Financial sector group steps up pressure on Hong Kong to abandon Covid-zero policy, relax restrictions, East Asia News


HONG KONG (REUTERS, BLOOMBERG) – A financial sector group is stepping up pressure on Hong Kong to relax its strict quarantine rules and abandon its Covid-zero policy, warning Monday, Oct. 25 that strict quarantine requirements for international travelers threaten to undermine the city’s status as a financial hub.

The Asia Securities Industry and Financial Markets Association (Asifma) said a survey of its members, including some of the world’s largest banks and asset managers, showed that 48% were considering moving staff or duties away from Hong Kong due to operational issues including uncertainty. regarding when and how travel and quarantine restrictions will be lifted.

Hong Kong has some of the toughest travel restrictions in the world and is virtually Covid-19 free, but unlike regional rival Singapore, which is slowly reopening its borders, the Chinese-ruled city has no public plans to make it happen. open to international travelers.

Local leaders say their goal is to remove restrictions on travel from Hong Kong to mainland China, which also has strict entry restrictions. At present, travelers from Hong Kong to the mainland must still be quarantined.

“The rest of the world is changing and Hong Kong does not articulate a plan that gives individuals the certainty they need,” said Mr. Mark Austen, CEO of Asifma, in an open letter to Hong Kong’s financial secretary, Paul. Chan.

“Some companies are moving their activities, it is not huge at the moment. The longer it lasts, the more difficult it is for companies to maintain these positions in Hong Kong.”

“Hong Kong’s status as an (international financial center) is increasingly threatened, as well as its long-term economic recovery and its competitiveness as the first place to do business,” he added.

In responses from 30 of its members, Asifma found that around 90% said operations in Hong Kong had been “moderately” or “significantly” affected. Almost three-quarters of predominantly international companies have difficulty attracting and retaining talent, with a third facing “significant” challenges.

The letter made a series of recommendations, including the publication of “a roadmap to get out of the Covid-19 strategy based on Hong Kong’s” zero cases “beyond the sole immediate objective of opening the borders with the China ”, as well as the prioritization of vaccinations.

While acknowledging the challenges facing businesses, Hong Kong Managing Director Carrie Lam said in an interview earlier this month that even a single death would be a “major concern” and that opening up to a more China. large would also benefit the city’s businesses since most are in Hong Kong to access the mainland.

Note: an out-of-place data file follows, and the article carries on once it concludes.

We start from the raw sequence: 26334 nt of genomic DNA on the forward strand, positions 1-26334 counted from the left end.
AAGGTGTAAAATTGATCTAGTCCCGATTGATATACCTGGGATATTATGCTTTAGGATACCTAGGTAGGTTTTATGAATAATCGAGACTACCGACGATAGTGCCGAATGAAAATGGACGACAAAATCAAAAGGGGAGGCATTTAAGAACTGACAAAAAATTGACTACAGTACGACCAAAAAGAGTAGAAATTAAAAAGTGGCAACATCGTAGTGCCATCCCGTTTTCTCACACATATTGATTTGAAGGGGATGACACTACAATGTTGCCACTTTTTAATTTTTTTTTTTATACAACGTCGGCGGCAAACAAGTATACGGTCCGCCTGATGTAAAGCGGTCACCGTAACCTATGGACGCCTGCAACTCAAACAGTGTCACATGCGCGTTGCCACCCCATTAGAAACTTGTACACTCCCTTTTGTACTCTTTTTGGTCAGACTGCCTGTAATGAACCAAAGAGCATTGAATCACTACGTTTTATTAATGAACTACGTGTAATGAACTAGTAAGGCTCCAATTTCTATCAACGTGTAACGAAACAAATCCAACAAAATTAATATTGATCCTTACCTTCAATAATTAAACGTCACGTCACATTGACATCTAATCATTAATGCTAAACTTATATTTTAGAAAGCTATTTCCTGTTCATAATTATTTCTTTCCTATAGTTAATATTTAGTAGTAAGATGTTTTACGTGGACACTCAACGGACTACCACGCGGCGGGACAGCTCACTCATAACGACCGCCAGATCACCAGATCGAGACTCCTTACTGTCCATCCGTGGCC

Ms Lam also said Hong Kong was doing “very well” as a financial center while calling the mainland “more important” than international affairs.

Hong Kong has reported just over 12,300 cases since the start of the pandemic, most of them imported, and 213 deaths.

In the letter, Asifma praised the city’s success in suppressing the virus and welcomed an economic recovery which is expected to see gross domestic product increase by 6.5% this year, but expressed concern over its long-term economic situation.

The international financial services sector contributes about 21 percent of the city’s economic output, according to the group. A deterioration in Hong Kong’s international status would also undermine China’s long-term interests and its willingness to open up its capital markets, Austen said in the letter.

The association called for an easing of restrictions on travel along major corridors to the United States, Europe and the United Kingdom, where there are many multinational headquarters. He urged the city to set a clear timeline for the opening and detail intermediate goals and targets.

The city is expected to phase out restrictions, including the 21-day quarantine, the group said. Other recommendations included limiting the definition of close contact for imported cases, a sustained focus on prioritizing the immunization of Hong Kong’s most vulnerable and accepting that “living with Covid” will ultimately be necessary.

Global lenders are accelerating the relocation of bankers from Hong Kong to China, in part spurred by the strict quarantine strategy, the bankers said earlier.

Strict rules require Hong Kong-based bankers to book two to three months for a single trip to the mainland and limit themselves to three trips to China per year to avoid breaking a 183-day stay rule that would make it one. resident and are hit with a higher tax rate than what they pay in Hong Kong, they said.

China is now warning that new infections will increase in the coming days after a recent outbreak. The spread of the Delta variant has spread to 11 provinces, further reducing the prospects of reopening the border with Hong Kong in the near term.

Regional rival Singapore is expanding non-quarantine travel to nearly a dozen countries, but authorities are wondering how to do it while avoiding a surge of Covid-19 cases among the elderly and those with weakened immune systems.

Hong Kong has struggled with the reluctance of its elderly residents, in particular, to get vaccinated. Just under 60% of Hong Kong’s population has been fully vaccinated against Covid-19, compared to over 80% for Singapore.

“The government must do everything possible to foster informed dialogue and full consideration of long-term risks to livelihoods if its borders remain effectively closed, unlike competing international financial and trade centers,” Mr. Austen.

“A clear and well communicated opening schedule can in itself serve as a catalyst for the unvaccinated to get vaccinated.”

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